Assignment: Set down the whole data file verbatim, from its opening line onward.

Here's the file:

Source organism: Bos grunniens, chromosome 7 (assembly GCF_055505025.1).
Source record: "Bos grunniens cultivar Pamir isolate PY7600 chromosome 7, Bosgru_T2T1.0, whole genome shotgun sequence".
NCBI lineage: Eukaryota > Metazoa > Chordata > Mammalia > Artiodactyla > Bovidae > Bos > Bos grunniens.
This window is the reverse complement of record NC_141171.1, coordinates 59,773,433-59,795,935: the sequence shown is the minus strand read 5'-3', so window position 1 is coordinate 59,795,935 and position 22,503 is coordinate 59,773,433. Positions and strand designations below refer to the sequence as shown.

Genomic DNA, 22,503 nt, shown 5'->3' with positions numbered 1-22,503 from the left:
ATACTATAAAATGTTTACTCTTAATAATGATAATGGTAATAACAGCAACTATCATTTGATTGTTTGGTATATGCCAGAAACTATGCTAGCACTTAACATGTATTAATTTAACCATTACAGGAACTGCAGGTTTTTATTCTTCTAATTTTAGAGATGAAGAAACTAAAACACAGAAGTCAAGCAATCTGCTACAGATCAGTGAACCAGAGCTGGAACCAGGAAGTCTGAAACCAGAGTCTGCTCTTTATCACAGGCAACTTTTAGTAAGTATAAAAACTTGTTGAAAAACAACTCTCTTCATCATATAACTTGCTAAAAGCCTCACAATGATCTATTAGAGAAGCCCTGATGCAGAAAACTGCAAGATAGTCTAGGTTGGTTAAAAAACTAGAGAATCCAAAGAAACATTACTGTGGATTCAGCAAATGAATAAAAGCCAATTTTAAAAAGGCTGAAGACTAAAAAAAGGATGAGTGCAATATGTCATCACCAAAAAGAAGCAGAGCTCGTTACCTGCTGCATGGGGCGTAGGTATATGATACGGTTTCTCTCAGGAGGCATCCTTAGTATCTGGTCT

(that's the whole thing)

Source organism: Bos grunniens, chromosome 7 (assembly GCF_055505025.1).
Source record: "Bos grunniens cultivar Pamir isolate PY7600 chromosome 7, Bosgru_T2T1.0, whole genome shotgun sequence".
NCBI lineage: Eukaryota > Metazoa > Chordata > Mammalia > Artiodactyla > Bovidae > Bos > Bos grunniens.
This window is the reverse complement of record NC_141171.1, coordinates 59,773,433-59,795,935: the sequence shown is the minus strand read 5'-3', so window position 1 is coordinate 59,795,935 and position 22,503 is coordinate 59,773,433. Positions and strand designations below refer to the sequence as shown.

Genomic DNA, 22,503 nt, shown 5'->3' with positions numbered 1-22,503 from the left:
ATACTATAAAATGTTTACTCTTAATAATGATAATGGTAATAACAGCAACTATCATTTGATTGTTTGGTATATGCCAGAAACTATGCTAGCACTTAACATGTATTAATTTAACCATTACAGGAACTGCAGGTTTTTATTCTTCTAATTTTAGAGATGAAGAAACTAAAACACAGAAGTCAAGCAATCTGCTACAGATCAGTGAACCAGAGCTGGAACCAGGAAGTCTGAAACCAGAGTCTGCTCTTTATCACAGGCAACTTTTAGTAAGTATAAAAACTTGTTGAAAAACAACTCTCTTCATCATATAACTTGCTAAAAGCCTCACAATGATCTATTAGAGAAGCCCTGATGCAGAAAACTGCAAGATAGTCTAGGTTGGTTAAAAAACTAGAGAATCCAAAGAAACATTACTGTGGATTCAGCAAATGAATAAAAGCCAATTTTAAAAAGGCTGAAGACTAAAAAAAGGATGAGTGCAATATGTCATCACCAAAAAGAAGCAGAGCTCGTTACCTGCTGCATGGGGCGTAGGTATATGATACGGTTTCTCTCAGGAGGCATCCTTAGTATCTGGTCT